Developer: FinalBoss Games
Publisher: FinalBoss Games
Platform: Nintendo Switch (eShop)
Category: Puzzles & Action
Release Date: 19th of January, 2018 (EU & NA)
It takes two to tango!
If you have ever wanted to play a game that throws you into the shoes of a 6 year old girl, who just so happens to be the sole human being in a mining facility, such a game has arrived thanks to FinalBoss games and honestly, it has left me feeling pretty torn. Being a new indie game I knew very little about, I took to it with an open mind, ready and willing to let its story take me wherever it wanted, but the more I played it, the more Vesta started to feel like a Zelda clone, than an original title with Zelda-like environmental puzzle elements thrown in.
As a huge Zelda fan, I don’t mind if a game does go down the Zelda route, as World to the West and Blossom Tales: The Sleeping King are two great Zelda-like experiences already available on the Nintendo Switch, but I do prefer it if the game in question, does strive to be more original, or at least have a story that is on par with one of those you can expect from a Zelda game that isn’t TriForce Heroes. So what does Vesta have to offer in the way of a story? Vesta is the story about a girl named Vesta, (surprise, surprise,) who lives pretty much in a desolate wasteland of a mining facility that used to be populated by humans, until they were no longer needed to work there thanks to the superior machines they had built.
Although she is the sole human, Vesta is not alone as she is accompanied by a floating monitor called BOT, who happens to serve an A.I. called M.U.M, and constantly preaches about protocol to you. (Warning, if you hate the word protocol, I Vesta you will hear it said a lot!) Just don’t go trusting BOT and M.U.M. completely, as BOT clearly knows way more than he lets on and the first signs of this becomes known during the initial levels of the game. You can’t let the distrust affect you too much though, since you, BOT and another mechanical marvel must work together to make it to the surface and uncover some shocking truths.
Now, although most of the story is told via datalogs from computers, comic book-like cut-scenes and dialogue uttered straight from BOT, the comic book design is not the visual style you can expect to get used to, as Vesta actually looks like a HD version of the art style scene in Oceanhorn, but replaces sea and sand with robots, neon green acid and a sci-fi setting throughout, which by the way, was something I liked. On the subject of liking though, I liked how quickly Vesta can change once DROID joins the team. Granted you had to go through the process of solving puzzles and getting enough energy capsules to awaken DROID, but once he’s yours, the two of you can work together and turn the tide because whereas before Vesta would need to avoid enemies at all costs, because one hit and even a single touch, or fall could kill her, DROID fights back.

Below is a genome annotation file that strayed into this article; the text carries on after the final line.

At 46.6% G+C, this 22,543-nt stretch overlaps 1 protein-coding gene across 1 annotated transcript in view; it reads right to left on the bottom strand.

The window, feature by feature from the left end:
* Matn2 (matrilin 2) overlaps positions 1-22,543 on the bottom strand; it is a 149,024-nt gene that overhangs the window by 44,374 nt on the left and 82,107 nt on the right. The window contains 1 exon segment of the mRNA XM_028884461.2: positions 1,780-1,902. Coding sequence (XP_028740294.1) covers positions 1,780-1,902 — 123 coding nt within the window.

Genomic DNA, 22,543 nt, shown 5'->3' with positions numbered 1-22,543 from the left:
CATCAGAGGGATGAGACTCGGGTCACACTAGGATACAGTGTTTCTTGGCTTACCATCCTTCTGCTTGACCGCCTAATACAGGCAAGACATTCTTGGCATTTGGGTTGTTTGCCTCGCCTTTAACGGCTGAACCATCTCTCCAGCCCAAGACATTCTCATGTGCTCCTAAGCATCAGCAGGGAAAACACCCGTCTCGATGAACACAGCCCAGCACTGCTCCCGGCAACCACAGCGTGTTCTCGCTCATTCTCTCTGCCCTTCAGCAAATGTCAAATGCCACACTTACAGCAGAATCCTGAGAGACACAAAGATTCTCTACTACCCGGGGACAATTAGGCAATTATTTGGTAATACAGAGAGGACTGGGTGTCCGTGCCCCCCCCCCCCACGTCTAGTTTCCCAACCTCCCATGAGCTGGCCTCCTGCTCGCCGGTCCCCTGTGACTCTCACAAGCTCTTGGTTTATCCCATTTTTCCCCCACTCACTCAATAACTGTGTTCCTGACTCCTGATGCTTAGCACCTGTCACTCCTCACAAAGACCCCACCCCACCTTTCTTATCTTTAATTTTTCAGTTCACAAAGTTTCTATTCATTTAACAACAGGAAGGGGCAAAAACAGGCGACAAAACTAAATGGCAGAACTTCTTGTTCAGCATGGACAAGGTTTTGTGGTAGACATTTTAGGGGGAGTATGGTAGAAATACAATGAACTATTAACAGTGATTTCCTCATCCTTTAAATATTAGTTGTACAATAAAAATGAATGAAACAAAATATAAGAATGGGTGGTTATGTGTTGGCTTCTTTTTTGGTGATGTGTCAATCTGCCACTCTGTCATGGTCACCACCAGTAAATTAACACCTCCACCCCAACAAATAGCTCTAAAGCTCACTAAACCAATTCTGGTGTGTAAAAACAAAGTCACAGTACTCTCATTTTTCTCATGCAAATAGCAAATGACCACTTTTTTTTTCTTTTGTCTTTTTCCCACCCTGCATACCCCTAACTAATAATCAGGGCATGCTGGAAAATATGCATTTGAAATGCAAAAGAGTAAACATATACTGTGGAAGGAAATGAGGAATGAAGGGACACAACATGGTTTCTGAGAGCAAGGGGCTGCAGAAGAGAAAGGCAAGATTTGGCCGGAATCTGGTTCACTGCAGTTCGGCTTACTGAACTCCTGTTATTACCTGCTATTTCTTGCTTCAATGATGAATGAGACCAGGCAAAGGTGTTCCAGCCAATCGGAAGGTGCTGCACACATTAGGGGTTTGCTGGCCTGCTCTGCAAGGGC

Armed with a projectile firing piece of arsenal, DROID can momentarily stun enemies, giving Vesta the chance to run over to them, to steal their life force and use it power a nearby cube to give life to moving platforms, opening doors and more. Sadly though, while he can strike back like the Empire did in Star Wars Episode V, DROID happens to have the aiming of a Storm Trooper. Although the laser sight that comes with his gun, does show the path his missiles that can be fired with ZR, will follow, his laser can not be as freely aimed as much as I would have liked, and the aiming is so sensitive that although 45° degree turns are supported, it only takes a minor flick to completely disrupt your shot and have you opening fire on Vesta, as opposed to the enemies and bosses you’re meant to be shooting.
Depending on where you are in a level, such as near the beginning, near the end or close to a checkpoint, killing Vesta will result in you have to either replay the entire level from scratch, or resume from the last checkpoint and the same will happen in the event of DROID dying as well. Unlike Vesta though, DROID can take a couple of hits before passing and while it is one thing to replay a scenario you have already tried and failed out, in the event of dying, it feels a lot worse when you fail to properly solve one of the many environmental puzzles, or make it to the end of the level, just to realise you don’t have anywhere near enough energy capsules to advance onto the next room, resulting in you having to restart the level all over again.
One piece of good news to take from the repeating though, is most of the game’s 36 levels (divided into 4 Chapters,) do feature discoverable secrets and by having to restart, you might just find yourself blowing up or moving a block you didn’t pay any attention too during your last attempt and discovering one of the 134 secrets, so there is a silver lining behind every cloud, but while Vesta is a game that looks and plays pretty great, I detest the protagonist. I hate to be “that” guy, but I just hate the fact that Vesta is a 6 year old girl, purely because she could easily have been 10 and that would make sense of her given intellect, attitude and aptitude for the trials she’s facing, whereas a 6 year old, no matter how much BOT has to teach her and tell her over the years, just doesn’t ring right with me and did stop me from enjoying Vesta as much as I could have been, purely because I just didn’t like the character.
If you’re looking for a game that tries a little too hard to be Zelda, but comes with a lovely visual style and 4-5 hours of gameplay, Vesta is a game that might just appeal to you, but with the Switch being a console where sharing is a big part of the fun, co-op support would have been a nice touch, but sadly, like more originality, this just wasn’t meant to be and Vesta is just too young and sure of herself, for me to view her as a believable and likeable protagonist.
THE VERDICT: 7/10
*Review Key Provided by FinalBoss Games